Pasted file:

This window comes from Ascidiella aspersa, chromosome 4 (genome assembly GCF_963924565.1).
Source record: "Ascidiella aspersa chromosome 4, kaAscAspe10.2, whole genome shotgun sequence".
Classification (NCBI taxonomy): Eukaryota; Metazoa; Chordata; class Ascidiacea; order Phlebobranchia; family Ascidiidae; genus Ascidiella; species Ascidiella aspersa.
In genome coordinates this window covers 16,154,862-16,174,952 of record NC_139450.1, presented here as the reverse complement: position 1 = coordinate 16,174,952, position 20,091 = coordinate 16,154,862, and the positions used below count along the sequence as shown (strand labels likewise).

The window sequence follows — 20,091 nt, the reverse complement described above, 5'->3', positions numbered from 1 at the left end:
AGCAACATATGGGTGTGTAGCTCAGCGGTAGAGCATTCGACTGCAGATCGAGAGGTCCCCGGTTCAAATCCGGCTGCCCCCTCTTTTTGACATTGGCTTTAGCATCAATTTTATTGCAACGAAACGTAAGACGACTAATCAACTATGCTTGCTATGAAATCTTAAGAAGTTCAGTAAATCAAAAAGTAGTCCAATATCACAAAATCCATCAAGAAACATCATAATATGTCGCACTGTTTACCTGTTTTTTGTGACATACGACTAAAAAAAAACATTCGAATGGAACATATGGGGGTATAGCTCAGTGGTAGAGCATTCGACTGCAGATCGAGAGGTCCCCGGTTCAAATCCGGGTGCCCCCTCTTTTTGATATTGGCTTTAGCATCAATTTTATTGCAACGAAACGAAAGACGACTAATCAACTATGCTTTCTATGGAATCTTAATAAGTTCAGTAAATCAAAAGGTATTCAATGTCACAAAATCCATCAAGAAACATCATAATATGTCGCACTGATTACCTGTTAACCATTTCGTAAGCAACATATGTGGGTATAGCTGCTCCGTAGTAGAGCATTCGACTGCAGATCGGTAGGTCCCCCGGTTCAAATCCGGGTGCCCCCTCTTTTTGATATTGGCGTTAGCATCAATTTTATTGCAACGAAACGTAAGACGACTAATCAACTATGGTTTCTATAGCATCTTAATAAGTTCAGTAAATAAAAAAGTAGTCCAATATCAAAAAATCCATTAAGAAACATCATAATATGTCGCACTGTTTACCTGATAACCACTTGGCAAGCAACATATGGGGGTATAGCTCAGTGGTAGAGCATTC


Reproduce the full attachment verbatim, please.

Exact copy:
This window comes from Ascidiella aspersa, chromosome 4 (genome assembly GCF_963924565.1).
Source record: "Ascidiella aspersa chromosome 4, kaAscAspe10.2, whole genome shotgun sequence".
Classification (NCBI taxonomy): Eukaryota; Metazoa; Chordata; class Ascidiacea; order Phlebobranchia; family Ascidiidae; genus Ascidiella; species Ascidiella aspersa.
In genome coordinates this window covers 16,154,862-16,174,952 of record NC_139450.1, presented here as the reverse complement: position 1 = coordinate 16,174,952, position 20,091 = coordinate 16,154,862, and the positions used below count along the sequence as shown (strand labels likewise).

The window sequence follows — 20,091 nt, the reverse complement described above, 5'->3', positions numbered from 1 at the left end:
AGCAACATATGGGTGTGTAGCTCAGCGGTAGAGCATTCGACTGCAGATCGAGAGGTCCCCGGTTCAAATCCGGCTGCCCCCTCTTTTTGACATTGGCTTTAGCATCAATTTTATTGCAACGAAACGTAAGACGACTAATCAACTATGCTTGCTATGAAATCTTAAGAAGTTCAGTAAATCAAAAAGTAGTCCAATATCACAAAATCCATCAAGAAACATCATAATATGTCGCACTGTTTACCTGTTTTTTGTGACATACGACTAAAAAAAAACATTCGAATGGAACATATGGGGGTATAGCTCAGTGGTAGAGCATTCGACTGCAGATCGAGAGGTCCCCGGTTCAAATCCGGGTGCCCCCTCTTTTTGATATTGGCTTTAGCATCAATTTTATTGCAACGAAACGAAAGACGACTAATCAACTATGCTTTCTATGGAATCTTAATAAGTTCAGTAAATCAAAAGGTATTCAATGTCACAAAATCCATCAAGAAACATCATAATATGTCGCACTGATTACCTGTTAACCATTTCGTAAGCAACATATGTGGGTATAGCTGCTCCGTAGTAGAGCATTCGACTGCAGATCGGTAGGTCCCCCGGTTCAAATCCGGGTGCCCCCTCTTTTTGATATTGGCGTTAGCATCAATTTTATTGCAACGAAACGTAAGACGACTAATCAACTATGGTTTCTATAGCATCTTAATAAGTTCAGTAAATAAAAAAGTAGTCCAATATCAAAAAATCCATTAAGAAACATCATAATATGTCGCACTGTTTACCTGATAACCACTTGGCAAGCAACATATGGGGGTATAGCTCAGTGGTAGAGCATTC